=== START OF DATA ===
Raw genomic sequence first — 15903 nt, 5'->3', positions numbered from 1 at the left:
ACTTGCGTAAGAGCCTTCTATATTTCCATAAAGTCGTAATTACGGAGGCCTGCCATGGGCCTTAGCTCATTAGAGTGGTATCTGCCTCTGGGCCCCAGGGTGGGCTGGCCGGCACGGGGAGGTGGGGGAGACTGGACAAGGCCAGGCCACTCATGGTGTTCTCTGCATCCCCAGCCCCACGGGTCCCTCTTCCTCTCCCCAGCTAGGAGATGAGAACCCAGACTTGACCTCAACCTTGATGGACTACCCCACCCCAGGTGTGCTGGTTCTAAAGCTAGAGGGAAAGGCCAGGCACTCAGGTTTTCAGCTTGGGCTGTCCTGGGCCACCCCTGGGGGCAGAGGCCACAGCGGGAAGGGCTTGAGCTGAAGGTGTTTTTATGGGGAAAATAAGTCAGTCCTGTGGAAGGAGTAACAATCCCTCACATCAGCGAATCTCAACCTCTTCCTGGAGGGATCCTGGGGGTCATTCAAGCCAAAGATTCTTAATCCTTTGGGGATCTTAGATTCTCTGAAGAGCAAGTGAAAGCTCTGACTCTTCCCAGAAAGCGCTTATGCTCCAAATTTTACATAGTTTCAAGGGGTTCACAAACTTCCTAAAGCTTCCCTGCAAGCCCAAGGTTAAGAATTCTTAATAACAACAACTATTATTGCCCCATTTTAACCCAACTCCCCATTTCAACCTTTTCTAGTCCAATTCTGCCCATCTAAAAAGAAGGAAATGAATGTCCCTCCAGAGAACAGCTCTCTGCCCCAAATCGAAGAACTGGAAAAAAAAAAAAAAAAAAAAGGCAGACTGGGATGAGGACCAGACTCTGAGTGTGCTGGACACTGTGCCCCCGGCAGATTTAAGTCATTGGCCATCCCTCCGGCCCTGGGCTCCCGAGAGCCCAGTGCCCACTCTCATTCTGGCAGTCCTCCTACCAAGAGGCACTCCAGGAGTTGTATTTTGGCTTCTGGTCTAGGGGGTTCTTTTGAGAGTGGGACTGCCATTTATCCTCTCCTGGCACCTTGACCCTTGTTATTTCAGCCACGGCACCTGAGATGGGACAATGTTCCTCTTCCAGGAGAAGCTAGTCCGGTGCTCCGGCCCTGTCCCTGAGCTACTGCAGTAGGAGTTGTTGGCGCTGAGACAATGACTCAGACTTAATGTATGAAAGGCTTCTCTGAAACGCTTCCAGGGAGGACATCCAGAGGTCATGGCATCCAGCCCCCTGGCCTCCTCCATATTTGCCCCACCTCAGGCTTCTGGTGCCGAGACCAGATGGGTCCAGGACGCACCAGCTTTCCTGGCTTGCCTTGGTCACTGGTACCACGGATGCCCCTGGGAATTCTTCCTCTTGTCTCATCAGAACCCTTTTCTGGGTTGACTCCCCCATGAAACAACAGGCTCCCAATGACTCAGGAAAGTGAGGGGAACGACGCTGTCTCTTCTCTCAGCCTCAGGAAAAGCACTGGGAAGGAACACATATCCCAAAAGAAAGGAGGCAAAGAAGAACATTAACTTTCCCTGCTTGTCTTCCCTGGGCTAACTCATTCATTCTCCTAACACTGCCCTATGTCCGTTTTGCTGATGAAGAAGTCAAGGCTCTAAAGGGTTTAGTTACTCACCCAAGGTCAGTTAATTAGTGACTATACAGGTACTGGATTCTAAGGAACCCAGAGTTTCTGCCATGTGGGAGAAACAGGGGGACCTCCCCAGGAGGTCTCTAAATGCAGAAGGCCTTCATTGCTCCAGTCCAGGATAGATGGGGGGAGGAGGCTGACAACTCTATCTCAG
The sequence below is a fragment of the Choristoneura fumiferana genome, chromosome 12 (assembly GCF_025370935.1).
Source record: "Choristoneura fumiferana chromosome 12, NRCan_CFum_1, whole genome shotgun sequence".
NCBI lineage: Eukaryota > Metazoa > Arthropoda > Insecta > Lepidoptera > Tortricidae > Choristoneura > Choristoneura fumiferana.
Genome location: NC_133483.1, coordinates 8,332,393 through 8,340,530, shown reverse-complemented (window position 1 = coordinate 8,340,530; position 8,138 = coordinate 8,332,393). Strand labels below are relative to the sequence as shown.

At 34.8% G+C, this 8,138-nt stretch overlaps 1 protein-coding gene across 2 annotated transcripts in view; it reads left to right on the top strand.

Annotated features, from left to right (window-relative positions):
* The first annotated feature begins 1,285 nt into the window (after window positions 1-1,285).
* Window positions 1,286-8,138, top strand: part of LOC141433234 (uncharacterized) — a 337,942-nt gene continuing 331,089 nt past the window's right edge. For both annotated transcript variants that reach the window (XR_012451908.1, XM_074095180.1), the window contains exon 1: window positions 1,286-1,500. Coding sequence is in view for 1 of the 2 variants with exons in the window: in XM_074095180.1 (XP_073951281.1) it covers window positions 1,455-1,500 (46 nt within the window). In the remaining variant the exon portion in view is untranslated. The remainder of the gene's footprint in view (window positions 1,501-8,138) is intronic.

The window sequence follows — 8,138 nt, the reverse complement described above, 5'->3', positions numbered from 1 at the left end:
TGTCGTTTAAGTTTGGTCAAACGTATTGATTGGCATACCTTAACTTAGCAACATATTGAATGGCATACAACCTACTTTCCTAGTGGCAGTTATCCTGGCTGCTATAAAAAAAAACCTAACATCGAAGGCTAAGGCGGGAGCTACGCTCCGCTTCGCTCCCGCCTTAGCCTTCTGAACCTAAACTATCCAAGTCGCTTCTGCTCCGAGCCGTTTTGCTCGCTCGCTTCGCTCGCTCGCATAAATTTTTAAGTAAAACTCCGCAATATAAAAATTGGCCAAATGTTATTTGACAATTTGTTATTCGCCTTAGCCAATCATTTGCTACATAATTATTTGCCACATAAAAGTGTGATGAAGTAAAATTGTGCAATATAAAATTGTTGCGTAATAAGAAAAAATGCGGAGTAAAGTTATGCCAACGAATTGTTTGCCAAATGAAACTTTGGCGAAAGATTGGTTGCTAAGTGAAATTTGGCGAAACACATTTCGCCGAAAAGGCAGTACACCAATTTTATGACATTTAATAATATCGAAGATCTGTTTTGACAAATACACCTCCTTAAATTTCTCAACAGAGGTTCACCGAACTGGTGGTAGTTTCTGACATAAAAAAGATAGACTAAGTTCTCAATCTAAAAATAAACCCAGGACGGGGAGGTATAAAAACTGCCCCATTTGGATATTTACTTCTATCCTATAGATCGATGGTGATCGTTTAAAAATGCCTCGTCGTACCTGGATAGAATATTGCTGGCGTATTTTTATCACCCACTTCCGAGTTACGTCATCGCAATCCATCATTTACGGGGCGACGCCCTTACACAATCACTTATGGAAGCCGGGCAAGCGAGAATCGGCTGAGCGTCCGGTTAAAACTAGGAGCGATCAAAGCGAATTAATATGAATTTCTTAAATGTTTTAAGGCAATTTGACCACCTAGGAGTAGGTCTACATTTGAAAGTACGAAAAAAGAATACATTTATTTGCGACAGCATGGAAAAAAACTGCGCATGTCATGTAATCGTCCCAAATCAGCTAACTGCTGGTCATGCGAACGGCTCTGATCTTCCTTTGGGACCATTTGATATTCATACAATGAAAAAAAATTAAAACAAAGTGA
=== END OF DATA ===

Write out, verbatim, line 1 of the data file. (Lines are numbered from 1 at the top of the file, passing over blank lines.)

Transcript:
Raw genomic sequence first — 15903 nt, 5'->3', positions numbered from 1 at the left: